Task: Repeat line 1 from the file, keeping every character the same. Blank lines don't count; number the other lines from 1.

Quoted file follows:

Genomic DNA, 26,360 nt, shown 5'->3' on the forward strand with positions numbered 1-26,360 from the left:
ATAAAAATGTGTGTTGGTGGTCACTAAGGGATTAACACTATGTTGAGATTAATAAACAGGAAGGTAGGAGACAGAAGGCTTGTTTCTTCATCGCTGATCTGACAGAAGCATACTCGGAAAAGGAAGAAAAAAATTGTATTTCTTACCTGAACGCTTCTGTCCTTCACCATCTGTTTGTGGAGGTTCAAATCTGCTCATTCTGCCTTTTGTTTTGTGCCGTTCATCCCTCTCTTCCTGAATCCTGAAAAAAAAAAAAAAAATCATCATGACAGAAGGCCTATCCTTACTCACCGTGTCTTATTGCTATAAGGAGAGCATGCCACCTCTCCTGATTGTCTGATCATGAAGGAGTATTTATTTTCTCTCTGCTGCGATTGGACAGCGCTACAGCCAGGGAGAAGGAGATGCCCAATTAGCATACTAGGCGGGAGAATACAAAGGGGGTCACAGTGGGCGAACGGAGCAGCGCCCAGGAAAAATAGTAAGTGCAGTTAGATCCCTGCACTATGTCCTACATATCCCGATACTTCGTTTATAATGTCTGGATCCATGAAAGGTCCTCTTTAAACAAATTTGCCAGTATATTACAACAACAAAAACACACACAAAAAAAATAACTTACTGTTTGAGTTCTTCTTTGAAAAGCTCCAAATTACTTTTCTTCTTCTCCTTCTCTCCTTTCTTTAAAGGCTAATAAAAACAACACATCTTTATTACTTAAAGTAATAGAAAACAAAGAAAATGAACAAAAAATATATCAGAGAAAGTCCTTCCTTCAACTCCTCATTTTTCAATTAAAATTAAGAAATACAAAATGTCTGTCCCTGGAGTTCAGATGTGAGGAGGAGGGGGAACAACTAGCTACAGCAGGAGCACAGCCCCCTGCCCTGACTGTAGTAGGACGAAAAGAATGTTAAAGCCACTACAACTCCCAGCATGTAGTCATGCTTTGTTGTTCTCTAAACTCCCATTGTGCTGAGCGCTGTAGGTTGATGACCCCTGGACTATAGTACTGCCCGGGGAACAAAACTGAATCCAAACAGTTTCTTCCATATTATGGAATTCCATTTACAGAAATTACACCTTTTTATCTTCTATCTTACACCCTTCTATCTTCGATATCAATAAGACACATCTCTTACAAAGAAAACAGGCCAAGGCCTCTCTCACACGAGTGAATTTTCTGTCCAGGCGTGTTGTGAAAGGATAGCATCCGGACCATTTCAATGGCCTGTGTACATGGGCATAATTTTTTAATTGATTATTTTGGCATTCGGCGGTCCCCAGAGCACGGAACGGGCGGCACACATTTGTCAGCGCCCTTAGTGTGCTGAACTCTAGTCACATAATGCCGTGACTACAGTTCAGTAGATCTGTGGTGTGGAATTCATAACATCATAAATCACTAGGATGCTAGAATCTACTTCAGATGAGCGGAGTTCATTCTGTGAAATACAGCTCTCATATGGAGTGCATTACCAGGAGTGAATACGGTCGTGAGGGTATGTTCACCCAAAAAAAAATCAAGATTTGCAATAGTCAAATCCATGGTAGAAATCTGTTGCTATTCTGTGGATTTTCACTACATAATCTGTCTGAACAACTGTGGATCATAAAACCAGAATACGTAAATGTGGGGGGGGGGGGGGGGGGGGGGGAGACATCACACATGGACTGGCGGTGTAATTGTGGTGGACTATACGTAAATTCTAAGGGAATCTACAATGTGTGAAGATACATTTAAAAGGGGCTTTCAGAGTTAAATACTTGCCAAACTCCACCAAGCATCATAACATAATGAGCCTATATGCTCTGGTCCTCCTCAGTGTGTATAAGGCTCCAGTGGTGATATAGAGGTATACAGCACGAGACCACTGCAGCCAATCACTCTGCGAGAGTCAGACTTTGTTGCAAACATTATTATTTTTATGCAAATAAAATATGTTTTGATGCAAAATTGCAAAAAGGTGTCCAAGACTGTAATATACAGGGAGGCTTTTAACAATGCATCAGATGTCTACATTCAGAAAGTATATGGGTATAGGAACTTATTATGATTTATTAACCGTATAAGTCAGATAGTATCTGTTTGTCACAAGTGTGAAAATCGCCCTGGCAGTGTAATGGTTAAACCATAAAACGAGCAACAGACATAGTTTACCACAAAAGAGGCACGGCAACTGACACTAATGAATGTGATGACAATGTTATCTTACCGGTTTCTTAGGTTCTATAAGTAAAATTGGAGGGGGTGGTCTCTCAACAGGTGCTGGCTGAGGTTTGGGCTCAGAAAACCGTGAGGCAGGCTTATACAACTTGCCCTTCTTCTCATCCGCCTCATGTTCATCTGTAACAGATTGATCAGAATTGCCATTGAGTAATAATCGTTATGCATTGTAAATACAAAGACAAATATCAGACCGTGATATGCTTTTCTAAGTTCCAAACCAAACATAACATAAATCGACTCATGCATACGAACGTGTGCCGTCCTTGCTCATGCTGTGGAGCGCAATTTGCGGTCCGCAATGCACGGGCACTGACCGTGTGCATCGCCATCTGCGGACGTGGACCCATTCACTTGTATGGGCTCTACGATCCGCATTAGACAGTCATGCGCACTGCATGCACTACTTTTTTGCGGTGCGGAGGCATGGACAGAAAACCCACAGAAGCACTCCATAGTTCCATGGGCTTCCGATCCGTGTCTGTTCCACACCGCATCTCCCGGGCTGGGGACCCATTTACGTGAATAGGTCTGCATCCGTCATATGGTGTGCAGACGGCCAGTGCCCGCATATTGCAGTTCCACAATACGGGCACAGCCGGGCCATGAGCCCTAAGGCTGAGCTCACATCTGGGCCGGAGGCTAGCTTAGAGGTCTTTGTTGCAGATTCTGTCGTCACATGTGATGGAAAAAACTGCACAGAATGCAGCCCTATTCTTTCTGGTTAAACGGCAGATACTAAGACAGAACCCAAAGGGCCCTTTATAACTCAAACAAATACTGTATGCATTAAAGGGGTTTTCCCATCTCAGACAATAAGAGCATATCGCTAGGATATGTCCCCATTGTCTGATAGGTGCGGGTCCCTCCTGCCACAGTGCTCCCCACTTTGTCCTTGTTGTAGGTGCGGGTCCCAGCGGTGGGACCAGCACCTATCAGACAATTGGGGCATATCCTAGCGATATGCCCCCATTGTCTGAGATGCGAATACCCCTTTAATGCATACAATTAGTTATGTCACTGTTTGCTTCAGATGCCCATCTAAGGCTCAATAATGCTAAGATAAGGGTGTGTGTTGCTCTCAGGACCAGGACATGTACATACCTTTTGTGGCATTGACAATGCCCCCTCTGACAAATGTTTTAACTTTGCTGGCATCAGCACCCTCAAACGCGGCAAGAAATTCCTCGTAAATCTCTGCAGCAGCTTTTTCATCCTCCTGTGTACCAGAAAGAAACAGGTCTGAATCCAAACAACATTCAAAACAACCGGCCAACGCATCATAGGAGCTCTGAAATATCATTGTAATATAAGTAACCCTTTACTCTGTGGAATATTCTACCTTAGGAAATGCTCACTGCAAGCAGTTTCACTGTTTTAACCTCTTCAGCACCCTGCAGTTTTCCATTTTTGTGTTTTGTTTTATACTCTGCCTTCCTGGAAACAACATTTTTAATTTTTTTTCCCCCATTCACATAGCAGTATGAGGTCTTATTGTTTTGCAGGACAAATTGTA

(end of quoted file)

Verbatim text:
Genomic DNA, 26,360 nt, shown 5'->3' on the forward strand with positions numbered 1-26,360 from the left: